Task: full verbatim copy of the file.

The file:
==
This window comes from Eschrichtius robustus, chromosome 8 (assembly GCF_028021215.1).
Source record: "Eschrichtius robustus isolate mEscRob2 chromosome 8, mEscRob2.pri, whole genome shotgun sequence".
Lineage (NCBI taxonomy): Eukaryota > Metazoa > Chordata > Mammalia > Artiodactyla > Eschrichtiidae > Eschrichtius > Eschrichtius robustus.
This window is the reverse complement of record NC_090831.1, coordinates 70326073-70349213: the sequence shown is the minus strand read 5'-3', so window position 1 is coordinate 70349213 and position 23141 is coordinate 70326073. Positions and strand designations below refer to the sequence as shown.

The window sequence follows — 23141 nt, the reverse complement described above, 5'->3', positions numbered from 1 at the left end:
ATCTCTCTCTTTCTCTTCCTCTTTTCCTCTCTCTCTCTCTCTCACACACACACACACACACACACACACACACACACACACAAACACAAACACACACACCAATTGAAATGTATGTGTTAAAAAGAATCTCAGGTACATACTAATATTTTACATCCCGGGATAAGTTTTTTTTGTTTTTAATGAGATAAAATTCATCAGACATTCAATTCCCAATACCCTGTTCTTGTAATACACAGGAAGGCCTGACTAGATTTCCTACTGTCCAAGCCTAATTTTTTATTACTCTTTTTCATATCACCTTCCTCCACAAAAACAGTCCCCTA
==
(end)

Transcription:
This window comes from Eschrichtius robustus, chromosome 8 (assembly GCF_028021215.1).
Source record: "Eschrichtius robustus isolate mEscRob2 chromosome 8, mEscRob2.pri, whole genome shotgun sequence".
Lineage (NCBI taxonomy): Eukaryota > Metazoa > Chordata > Mammalia > Artiodactyla > Eschrichtiidae > Eschrichtius > Eschrichtius robustus.
This window is the reverse complement of record NC_090831.1, coordinates 70326073-70349213: the sequence shown is the minus strand read 5'-3', so window position 1 is coordinate 70349213 and position 23141 is coordinate 70326073. Positions and strand designations below refer to the sequence as shown.

The window sequence follows — 23141 nt, the reverse complement described above, 5'->3', positions numbered from 1 at the left end:
ATCTCTCTCTTTCTCTTCCTCTTTTCCTCTCTCTCTCTCTCTCACACACACACACACACACACACACACACACACACACACAAACACAAACACACACACCAATTGAAATGTATGTGTTAAAAAGAATCTCAGGTACATACTAATATTTTACATCCCGGGATAAGTTTTTTTTGTTTTTAATGAGATAAAATTCATCAGACATTCAATTCCCAATACCCTGTTCTTGTAATACACAGGAAGGCCTGACTAGATTTCCTACTGTCCAAGCCTAATTTTTTATTACTCTTTTTCATATCACCTTCCTCCACAAAAACAGTCCCCTA